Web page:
Is a right to adequate housing in Leeds too much to ask for? YEP letters
Last week the YEP reported that after a two-year campaign, the tenants of Wordsworth Drive and Sugar Hill Close in Oulton were to be allowed to remain in their homes. On Saturday you printed the comments of four readers - all supportive of the tenants. And rightly so
FROM: JOHN DAVIES
Hands Off Our Homes, Leeds
Over 50 years after the BBC showed Cathy Come Home on Play for Today (which led to the birth of the Shelter charity) we had 70 families who faced homelessness had their landlords been permitted to bulldoze the properties and leave the tenants with a two to three year wait for a council house in the area.
It seems to me there are lessons to be learned here. After 50 years of campaigning over housing does anyone really believe that the housing market works other than to make money for those who already have too much.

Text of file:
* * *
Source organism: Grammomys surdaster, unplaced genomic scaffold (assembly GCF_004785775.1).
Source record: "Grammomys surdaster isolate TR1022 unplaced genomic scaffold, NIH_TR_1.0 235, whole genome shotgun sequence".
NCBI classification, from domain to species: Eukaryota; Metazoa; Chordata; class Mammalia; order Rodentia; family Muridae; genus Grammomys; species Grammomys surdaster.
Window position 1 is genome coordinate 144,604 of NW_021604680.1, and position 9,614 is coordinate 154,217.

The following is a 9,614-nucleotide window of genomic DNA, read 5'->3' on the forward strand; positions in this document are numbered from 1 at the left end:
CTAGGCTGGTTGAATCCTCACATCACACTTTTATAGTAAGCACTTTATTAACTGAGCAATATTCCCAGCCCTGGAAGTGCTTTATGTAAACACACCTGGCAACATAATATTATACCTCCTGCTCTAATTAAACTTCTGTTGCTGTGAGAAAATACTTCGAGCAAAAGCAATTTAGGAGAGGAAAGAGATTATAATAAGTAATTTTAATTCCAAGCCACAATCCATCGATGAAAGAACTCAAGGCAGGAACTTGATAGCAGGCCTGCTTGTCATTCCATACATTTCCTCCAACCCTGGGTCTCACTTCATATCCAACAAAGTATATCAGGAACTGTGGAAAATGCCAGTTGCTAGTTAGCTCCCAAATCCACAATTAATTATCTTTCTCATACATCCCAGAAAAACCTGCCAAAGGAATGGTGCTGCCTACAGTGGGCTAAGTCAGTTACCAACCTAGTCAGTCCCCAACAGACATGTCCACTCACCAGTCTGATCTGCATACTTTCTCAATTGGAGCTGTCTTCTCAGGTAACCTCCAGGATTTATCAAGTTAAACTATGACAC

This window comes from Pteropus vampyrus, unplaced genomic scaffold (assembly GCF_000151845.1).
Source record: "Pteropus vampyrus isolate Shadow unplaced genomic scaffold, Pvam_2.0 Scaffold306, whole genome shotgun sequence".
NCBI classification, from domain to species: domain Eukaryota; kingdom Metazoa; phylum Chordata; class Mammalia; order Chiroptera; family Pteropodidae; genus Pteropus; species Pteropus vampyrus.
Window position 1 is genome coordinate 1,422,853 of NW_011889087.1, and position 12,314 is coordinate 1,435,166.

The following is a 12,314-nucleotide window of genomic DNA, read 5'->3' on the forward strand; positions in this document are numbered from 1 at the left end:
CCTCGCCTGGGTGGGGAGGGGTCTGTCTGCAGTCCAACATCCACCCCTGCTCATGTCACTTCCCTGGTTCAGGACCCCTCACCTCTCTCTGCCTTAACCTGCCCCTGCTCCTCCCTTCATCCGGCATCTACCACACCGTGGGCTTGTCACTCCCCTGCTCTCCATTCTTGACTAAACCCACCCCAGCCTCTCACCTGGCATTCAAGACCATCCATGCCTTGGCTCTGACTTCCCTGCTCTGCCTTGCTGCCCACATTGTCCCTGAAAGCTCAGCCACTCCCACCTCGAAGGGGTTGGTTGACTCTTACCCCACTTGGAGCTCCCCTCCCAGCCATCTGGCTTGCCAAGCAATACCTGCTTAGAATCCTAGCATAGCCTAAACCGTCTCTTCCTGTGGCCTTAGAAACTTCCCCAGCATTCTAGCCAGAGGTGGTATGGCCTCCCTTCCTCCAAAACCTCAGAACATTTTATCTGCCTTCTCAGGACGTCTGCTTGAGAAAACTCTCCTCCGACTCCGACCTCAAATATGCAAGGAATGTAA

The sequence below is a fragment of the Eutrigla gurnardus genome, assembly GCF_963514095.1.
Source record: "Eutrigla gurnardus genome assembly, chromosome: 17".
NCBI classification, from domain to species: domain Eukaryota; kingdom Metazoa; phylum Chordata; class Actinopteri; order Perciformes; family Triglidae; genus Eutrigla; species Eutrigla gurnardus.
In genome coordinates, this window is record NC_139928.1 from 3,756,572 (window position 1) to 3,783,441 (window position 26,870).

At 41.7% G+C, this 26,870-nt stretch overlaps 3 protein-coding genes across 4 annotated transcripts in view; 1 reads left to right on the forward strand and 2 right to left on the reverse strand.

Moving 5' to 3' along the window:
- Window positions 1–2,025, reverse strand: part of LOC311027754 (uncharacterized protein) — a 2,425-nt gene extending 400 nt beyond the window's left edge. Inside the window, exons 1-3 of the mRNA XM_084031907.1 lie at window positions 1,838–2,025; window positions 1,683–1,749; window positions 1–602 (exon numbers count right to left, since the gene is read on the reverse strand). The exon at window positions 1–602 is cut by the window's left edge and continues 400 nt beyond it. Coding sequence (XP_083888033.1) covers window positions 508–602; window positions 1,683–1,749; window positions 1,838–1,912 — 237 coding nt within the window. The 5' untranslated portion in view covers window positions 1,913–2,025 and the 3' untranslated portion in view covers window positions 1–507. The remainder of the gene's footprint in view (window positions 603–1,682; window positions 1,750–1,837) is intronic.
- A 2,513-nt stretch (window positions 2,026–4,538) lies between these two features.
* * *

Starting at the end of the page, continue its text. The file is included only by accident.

Is a ‘right’ to adequate housing too much to ask for in 2019?
Language gets twisted and distorted. Social housing is really private, and affordable housing is nothing of the sort. Wealthy snobs talk of a stigma over council housing when there is a waiting list in this city of over 26,000 families long - so to many it has an appeal.
After the economy was devastated by the Second World War there was finance available to build hundreds of thousands of council homes to a standard far higher than found in the private sector with secure tenancies which tenants cared for and improved.
If there was the finance then there can be finance now. It’s not rocket science.
The other lesson is that in the face of a Goliath the future can look bleak.
The tenants of Oulton took on the role of David and collectively they slipped a pebble into a sling and with unerring accuracy they smacked Pemberstone between the eyes. People power or tenants’ campaigns don’t always win but when they do the feeling of strength that is gained can be translated to others.
Organise and fight back. You might just win.